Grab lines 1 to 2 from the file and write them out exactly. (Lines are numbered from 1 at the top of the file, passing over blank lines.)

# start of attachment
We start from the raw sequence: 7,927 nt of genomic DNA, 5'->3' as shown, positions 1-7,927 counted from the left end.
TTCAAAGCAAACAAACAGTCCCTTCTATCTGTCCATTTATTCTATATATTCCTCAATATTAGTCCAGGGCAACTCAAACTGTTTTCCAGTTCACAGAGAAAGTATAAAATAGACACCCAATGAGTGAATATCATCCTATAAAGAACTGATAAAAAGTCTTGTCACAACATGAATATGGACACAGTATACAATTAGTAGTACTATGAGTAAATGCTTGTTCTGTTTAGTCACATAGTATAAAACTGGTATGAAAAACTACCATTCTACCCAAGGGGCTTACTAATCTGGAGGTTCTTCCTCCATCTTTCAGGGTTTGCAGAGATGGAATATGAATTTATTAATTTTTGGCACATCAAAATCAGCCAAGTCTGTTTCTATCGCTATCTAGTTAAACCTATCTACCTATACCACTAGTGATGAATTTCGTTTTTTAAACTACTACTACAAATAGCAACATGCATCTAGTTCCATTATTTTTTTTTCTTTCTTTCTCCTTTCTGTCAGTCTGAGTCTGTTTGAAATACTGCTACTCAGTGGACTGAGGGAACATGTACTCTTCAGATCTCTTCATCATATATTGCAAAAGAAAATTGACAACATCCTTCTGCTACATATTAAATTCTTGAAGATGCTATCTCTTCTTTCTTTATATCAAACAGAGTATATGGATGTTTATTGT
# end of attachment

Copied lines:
We start from the raw sequence: 7,927 nt of genomic DNA, 5'->3' as shown, positions 1-7,927 counted from the left end.
TTCAAAGCAAACAAACAGTCCCTTCTATCTGTCCATTTATTCTATATATTCCTCAATATTAGTCCAGGGCAACTCAAACTGTTTTCCAGTTCACAGAGAAAGTATAAAATAGACACCCAATGAGTGAATATCATCCTATAAAGAACTGATAAAAAGTCTTGTCACAACATGAATATGGACACAGTATACAATTAGTAGTACTATGAGTAAATGCTTGTTCTGTTTAGTCACATAGTATAAAACTGGTATGAAAAACTACCATTCTACCCAAGGGGCTTACTAATCTGGAGGTTCTTCCTCCATCTTTCAGGGTTTGCAGAGATGGAATATGAATTTATTAATTTTTGGCACATCAAAATCAGCCAAGTCTGTTTCTATCGCTATCTAGTTAAACCTATCTACCTATACCACTAGTGATGAATTTCGTTTTTTAAACTACTACTACAAATAGCAACATGCATCTAGTTCCATTATTTTTTTTTCTTTCTTTCTCCTTTCTGTCAGTCTGAGTCTGTTTGAAATACTGCTACTCAGTGGACTGAGGGAACATGTACTCTTCAGATCTCTTCATCATATATTGCAAAAGAAAATTGACAACATCCTTCTGCTACATATTAAATTCTTGAAGATGCTATCTCTTCTTTCTTTATATCAAACAGAGTATATGGATGTTTATTGT